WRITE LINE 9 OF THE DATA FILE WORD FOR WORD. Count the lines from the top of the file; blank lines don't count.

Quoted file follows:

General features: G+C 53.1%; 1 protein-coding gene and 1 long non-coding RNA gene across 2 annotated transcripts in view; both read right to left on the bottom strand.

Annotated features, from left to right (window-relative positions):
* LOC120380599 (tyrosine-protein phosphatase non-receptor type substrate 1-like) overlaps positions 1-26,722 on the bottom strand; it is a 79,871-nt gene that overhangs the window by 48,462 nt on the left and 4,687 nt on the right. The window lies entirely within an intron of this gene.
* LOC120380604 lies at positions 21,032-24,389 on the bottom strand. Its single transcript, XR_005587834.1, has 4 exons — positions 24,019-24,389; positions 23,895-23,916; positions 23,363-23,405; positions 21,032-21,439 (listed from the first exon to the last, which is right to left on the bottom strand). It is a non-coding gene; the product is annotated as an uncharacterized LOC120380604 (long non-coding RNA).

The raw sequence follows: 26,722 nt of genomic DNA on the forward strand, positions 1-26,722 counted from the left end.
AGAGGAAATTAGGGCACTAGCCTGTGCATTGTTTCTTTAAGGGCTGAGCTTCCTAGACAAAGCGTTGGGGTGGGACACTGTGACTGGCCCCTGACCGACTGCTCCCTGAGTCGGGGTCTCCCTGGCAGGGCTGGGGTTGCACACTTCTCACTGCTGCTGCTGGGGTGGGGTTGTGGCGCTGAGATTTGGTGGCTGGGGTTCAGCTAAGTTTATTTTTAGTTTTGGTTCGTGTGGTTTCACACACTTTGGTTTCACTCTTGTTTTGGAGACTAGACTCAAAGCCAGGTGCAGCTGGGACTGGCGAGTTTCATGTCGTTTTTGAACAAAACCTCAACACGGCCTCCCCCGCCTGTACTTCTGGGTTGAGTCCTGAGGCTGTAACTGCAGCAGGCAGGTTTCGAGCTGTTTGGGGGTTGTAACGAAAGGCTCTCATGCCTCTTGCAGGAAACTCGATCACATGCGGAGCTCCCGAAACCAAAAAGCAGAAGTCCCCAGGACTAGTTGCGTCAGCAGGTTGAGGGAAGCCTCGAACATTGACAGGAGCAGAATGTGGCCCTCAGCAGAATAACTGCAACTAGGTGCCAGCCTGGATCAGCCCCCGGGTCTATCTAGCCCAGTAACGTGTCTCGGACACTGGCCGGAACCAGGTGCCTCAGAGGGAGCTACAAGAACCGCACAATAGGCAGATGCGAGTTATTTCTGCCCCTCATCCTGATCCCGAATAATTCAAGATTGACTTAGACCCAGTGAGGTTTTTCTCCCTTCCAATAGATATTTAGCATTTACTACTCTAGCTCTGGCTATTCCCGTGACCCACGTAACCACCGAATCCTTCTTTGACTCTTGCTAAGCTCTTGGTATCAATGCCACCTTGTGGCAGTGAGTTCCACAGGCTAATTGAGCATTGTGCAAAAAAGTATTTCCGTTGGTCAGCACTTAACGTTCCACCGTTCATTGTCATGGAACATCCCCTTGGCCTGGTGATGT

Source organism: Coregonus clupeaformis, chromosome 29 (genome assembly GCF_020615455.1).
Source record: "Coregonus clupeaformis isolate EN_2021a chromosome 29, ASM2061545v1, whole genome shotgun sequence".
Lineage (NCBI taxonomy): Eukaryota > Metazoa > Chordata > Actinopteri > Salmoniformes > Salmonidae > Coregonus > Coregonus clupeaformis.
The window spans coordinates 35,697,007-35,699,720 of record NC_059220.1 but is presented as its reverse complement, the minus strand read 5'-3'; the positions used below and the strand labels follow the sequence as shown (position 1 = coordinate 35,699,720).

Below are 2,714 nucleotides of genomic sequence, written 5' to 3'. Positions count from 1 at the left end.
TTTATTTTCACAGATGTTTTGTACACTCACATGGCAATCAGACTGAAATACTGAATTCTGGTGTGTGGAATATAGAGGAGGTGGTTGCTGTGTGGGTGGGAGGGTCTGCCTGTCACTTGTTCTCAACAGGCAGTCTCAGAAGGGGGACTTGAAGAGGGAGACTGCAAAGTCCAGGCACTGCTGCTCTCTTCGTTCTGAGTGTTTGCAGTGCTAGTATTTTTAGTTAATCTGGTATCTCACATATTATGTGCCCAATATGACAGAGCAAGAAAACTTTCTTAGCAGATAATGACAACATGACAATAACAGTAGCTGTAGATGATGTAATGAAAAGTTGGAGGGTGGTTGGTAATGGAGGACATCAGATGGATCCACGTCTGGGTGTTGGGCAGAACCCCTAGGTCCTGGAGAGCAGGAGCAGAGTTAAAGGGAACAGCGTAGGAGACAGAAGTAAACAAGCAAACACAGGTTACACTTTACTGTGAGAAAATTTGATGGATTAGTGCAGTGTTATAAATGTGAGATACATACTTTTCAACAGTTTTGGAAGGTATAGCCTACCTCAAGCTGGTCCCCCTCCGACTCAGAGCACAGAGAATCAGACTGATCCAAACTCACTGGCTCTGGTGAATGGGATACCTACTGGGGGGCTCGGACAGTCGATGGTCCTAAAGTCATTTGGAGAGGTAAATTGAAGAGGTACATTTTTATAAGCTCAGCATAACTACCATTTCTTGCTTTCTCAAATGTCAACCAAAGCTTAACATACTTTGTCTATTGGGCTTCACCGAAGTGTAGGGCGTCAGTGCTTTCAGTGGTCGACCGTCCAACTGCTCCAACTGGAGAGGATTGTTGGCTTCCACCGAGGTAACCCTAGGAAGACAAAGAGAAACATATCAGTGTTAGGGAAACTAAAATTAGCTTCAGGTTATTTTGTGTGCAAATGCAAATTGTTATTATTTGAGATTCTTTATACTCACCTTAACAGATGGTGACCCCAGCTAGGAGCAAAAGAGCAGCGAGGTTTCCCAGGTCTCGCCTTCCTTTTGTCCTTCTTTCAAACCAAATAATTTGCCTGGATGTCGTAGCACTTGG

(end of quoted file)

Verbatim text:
Lineage (NCBI taxonomy): Eukaryota > Metazoa > Chordata > Actinopteri > Salmoniformes > Salmonidae > Coregonus > Coregonus clupeaformis.